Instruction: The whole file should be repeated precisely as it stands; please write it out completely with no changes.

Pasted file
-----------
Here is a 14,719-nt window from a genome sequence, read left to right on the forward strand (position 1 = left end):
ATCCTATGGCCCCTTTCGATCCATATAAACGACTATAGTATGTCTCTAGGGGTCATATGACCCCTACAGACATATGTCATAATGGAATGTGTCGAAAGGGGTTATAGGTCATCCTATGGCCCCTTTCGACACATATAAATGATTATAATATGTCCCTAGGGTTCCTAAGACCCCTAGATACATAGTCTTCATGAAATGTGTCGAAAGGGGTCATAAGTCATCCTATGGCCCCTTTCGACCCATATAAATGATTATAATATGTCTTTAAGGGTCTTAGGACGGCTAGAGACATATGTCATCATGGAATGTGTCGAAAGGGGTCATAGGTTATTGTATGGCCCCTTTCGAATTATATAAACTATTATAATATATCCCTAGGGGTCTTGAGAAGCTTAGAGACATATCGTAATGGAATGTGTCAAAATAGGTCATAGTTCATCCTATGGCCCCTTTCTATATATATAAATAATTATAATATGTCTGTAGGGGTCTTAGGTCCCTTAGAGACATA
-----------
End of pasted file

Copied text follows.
Here is a 14,719-nt window from a genome sequence, read left to right on the forward strand (position 1 = left end):
ATCCTATGGCCCCTTTCGATCCATATAAACGACTATAGTATGTCTCTAGGGGTCATATGACCCCTACAGACATATGTCATAATGGAATGTGTCGAAAGGGGTTATAGGTCATCCTATGGCCCCTTTCGACACATATAAATGATTATAATATGTCCCTAGGGTTCCTAAGACCCCTAGATACATAGTCTTCATGAAATGTGTCGAAAGGGGTCATAAGTCATCCTATGGCCCCTTTCGACCCATATAAATGATTATAATATGTCTTTAAGGGTCTTAGGACGGCTAGAGACATATGTCATCATGGAATGTGTCGAAAGGGGTCATAGGTTATTGTATGGCCCCTTTCGAATTATATAAACTATTATAATATATCCCTAGGGGTCTTGAGAAGCTTAGAGACATATCGTAATGGAATGTGTCAAAATAGGTCATAGTTCATCCTATGGCCCCTTTCTATATATATAAATAATTATAATATGTCTGTAGGGGTCTTAGGTCCCTTAGAGACATA